History 314 - Farber and Basevich_Essay

History 314 - Farber and Basevich_Essay - Farbers Taken...

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Farber’s Taken Hostage This book is essentially an analytical look at the historical origins of America’s confrontation with radical Islam, focusing on Iran from the 1953 coup that put Shah Pahlavi into power, up to the hostage crisis in 1979. After WWII, with the disintegration of imperialism, many developing nations in oil-rich areas sought to nationalize their oil industries and increase their wealth. The British had control of Iranian oil and the main dissenter to such power was Mossadegh, the acting Prime Minister of Iran from 1951- 1953. The political anti-communist landscape in the US and the strong anti-Western rhetoric emanating from the Mossadegh administration resulted in Operation Ajax, a covert plan approved by President Eisenhower to install a pro-US Iranian government. Directed by Kermit Roosevelt, the operation leader, mobs of thugs and army regiments were hired to protest. In truth, this action simply supplied the spark needed to draw out thousands of loyalist pro-Shah demonstrators, causing Mossadegh to flee and giving Shah Pahlavi his throne back. The Shah was a rather repressive ruler, however. With the help of the CIA he created SAVAK, an organization that abducted and tortured dissenters. Additionally, while most poor Iranians subsisted on annual incomes of only a few hundred dollars, the Shah was fabulously wealthy, throwing one party that cost $200 million. He was a loyal friend to the US, however, and kept the oil flowing. Even when OPEC began price- gouging, he essentially returned the oil money to the US in the form of military contracts. He bought billions of dollars worth of weaponry and combat planes from US contractors, particularly during the Nixon administration. Despite these policies, the Shah was also secular and somewhat modernizing. His “White Revolution” of 1963 called for land reform, secular educational expansion, and increase of women’s rights among other reforms. This alienated and outraged many Islamic clerics, Ayatollah Khomeini perhaps above all. The Ayatollah spoke out publicly against the Shah and was eventually exiled to Iraq. Carter changed little when he came into office. Carter was generally disillusioned with Congress and America’s poor humanitarian track record. This sentiment alienated members of Congress and Carter could not get a whole lot done. He spouted humanitarian rhetoric, and disapproved of the Shah’s repressive policies but in the end he kept weapons flowing to Iran and in exchange the Shah promised to work on increasing Iranian freedoms and to keep the price of oil stable. Meanwhile, during his years in exile the Ayatollah Khomeini continued to speak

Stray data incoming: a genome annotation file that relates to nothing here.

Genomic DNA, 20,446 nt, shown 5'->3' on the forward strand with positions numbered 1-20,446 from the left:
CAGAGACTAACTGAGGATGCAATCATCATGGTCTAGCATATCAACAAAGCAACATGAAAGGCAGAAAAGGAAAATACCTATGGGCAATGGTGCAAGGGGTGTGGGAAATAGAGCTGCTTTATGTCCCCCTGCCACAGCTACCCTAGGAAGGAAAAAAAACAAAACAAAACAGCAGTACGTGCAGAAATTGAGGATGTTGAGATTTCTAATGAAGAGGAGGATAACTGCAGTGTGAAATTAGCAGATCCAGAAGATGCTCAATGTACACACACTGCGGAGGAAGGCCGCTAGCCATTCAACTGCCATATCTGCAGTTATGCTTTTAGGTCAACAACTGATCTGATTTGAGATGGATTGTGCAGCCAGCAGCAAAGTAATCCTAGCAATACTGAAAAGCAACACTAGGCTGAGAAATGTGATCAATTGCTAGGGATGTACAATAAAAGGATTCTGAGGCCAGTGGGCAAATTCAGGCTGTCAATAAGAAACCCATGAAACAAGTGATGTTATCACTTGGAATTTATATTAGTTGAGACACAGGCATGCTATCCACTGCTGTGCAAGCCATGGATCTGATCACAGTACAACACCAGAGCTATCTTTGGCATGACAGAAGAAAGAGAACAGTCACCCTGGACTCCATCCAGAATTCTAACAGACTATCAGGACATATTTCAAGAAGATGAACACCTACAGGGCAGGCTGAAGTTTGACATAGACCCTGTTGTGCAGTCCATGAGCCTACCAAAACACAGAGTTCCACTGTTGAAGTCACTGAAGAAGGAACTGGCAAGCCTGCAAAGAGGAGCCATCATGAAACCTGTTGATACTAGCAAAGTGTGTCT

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History 314 - Farber and Basevich_Essay - Farbers Taken...

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